Evidence that the methylesterase of bacterial chemotaxis may be a serine hydrolase

Joanna K. Krueger, J. Stock, C. E. Schutt

Research output: Contribution to journalArticlepeer-review

11 Scopus citations

Abstract

CheB, the methylesterase of chemotactic bacteria, catalyzes the hydrolysis of glutamyl-methyl esters in bacterial chemoreceptor proteins. The two cysteines predicted by the amino acid sequence of CheB were replaced by alanine residues. The resulting mutants, Cys207-Ala, Cys309-Ala and a double cysteine mutant Cys207-Ala/Cys309-Ala, retained methylesterase activity, indicating that sulfhydryls are not crucial for CheB mediated catalysis. A homology search revealed a conserved serine active-site region between residues 162 and 166 which is homologous to the active-site region of acetylcholine esterases, suggesting that Ser164 of CheB is the active-site nucleophile. Oligonucleotide-directed mutagenesis was used to change the serine to a cysteine. This Ser164-Cys mutant had less than 2% of the wild-type activity. Unlike the serine proteinases which utilize a 'catalytic triad' mechanism, CheB does not have the conserved histidine and aspartic acid residues located in positions N-terminal to the active-site serine. In addition, CheB is not labeled with di-isopropylfluorophosphate, a potent inhibitor of other serine hydrolases. A novel mechanism is proposed for CheB involving substrate-assisted catalysis to account for these apparent anomalies.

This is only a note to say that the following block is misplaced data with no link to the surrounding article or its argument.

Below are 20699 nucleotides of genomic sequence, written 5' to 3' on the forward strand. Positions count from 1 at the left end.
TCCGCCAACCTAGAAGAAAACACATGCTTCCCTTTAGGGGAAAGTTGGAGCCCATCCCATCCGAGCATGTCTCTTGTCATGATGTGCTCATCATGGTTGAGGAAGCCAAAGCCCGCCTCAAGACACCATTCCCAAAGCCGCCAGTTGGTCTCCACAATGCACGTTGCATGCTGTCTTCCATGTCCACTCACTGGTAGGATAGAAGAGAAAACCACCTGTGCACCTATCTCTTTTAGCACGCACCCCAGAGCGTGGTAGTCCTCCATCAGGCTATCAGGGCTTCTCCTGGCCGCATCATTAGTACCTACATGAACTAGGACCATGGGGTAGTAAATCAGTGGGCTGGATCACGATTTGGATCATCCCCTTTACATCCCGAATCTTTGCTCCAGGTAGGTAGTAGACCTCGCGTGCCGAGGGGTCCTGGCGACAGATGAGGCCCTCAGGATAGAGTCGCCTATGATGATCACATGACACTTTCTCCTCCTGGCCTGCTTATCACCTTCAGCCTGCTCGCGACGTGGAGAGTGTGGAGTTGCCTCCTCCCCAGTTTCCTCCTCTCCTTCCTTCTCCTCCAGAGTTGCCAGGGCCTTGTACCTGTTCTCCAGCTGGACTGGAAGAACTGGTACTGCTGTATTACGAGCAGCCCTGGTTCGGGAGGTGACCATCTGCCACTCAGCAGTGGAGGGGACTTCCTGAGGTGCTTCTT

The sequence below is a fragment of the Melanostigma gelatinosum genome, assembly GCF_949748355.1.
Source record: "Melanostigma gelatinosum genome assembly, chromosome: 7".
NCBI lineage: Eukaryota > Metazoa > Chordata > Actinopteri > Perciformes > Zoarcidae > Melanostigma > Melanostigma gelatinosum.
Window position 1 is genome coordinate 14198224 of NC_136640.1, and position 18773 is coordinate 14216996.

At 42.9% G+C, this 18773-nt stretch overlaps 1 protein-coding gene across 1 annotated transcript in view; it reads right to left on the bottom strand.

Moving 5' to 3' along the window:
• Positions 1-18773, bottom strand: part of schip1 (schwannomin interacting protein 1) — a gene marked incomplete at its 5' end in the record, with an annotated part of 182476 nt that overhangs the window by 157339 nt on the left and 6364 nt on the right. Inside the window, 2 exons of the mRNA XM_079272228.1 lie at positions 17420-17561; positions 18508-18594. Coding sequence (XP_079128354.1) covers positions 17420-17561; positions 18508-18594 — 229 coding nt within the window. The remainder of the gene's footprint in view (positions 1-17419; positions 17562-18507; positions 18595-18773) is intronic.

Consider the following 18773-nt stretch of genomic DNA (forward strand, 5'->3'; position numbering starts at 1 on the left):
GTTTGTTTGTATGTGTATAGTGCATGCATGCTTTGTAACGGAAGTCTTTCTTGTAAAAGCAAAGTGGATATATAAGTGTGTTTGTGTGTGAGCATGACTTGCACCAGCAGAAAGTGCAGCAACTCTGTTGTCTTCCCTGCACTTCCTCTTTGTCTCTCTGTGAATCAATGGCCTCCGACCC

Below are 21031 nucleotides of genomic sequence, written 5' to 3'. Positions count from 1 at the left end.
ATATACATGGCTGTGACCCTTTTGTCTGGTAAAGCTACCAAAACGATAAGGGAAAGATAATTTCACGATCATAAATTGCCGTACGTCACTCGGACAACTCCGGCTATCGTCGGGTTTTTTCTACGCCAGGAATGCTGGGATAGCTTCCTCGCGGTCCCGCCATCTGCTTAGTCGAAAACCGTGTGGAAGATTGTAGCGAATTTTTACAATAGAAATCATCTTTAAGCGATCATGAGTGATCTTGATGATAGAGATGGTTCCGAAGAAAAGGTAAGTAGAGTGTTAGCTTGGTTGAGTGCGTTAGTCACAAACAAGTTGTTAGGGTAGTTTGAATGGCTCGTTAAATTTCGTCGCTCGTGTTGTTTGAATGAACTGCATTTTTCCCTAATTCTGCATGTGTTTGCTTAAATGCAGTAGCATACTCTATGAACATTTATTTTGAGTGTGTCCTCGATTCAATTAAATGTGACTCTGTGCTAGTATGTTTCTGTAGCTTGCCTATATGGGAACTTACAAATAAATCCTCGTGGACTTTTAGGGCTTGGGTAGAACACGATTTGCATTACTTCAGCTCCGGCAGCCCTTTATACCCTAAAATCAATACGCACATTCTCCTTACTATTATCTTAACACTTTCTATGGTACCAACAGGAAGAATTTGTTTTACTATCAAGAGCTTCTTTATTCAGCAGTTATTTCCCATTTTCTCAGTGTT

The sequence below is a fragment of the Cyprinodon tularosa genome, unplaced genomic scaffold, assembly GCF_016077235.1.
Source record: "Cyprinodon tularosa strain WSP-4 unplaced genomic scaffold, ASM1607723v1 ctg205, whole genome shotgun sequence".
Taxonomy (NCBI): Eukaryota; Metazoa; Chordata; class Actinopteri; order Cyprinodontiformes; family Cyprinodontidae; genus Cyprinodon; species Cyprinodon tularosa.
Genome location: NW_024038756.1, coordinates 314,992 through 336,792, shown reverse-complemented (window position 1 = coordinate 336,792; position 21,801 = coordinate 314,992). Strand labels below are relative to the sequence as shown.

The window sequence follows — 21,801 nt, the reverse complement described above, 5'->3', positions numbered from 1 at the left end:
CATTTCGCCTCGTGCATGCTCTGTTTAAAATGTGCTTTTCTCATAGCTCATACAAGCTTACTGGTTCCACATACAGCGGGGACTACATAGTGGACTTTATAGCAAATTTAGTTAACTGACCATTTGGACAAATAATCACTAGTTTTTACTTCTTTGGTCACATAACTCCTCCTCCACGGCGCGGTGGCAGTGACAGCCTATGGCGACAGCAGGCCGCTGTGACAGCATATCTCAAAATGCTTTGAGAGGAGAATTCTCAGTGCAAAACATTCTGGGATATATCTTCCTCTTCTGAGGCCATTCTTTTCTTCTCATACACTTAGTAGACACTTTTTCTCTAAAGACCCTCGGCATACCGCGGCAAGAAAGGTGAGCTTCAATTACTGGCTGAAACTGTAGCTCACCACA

Original languageEnglish (US)
Pages (from-to)322-326
Number of pages5
JournalBiochimica et Biophysica Acta (BBA)/Protein Structure and Molecular
Volume1119
Issue number3
DOIs
StatePublished - Mar 12 1992

All Science Journal Classification (ASJC) codes

  • Biophysics
  • Structural Biology
  • Biochemistry
  • Molecular Biology

Keywords

  • Active-site serine
  • Chemotaxis
  • Di-isopropylfluorophosphate
  • Methylesterase
  • Substrate-assisted catalysis

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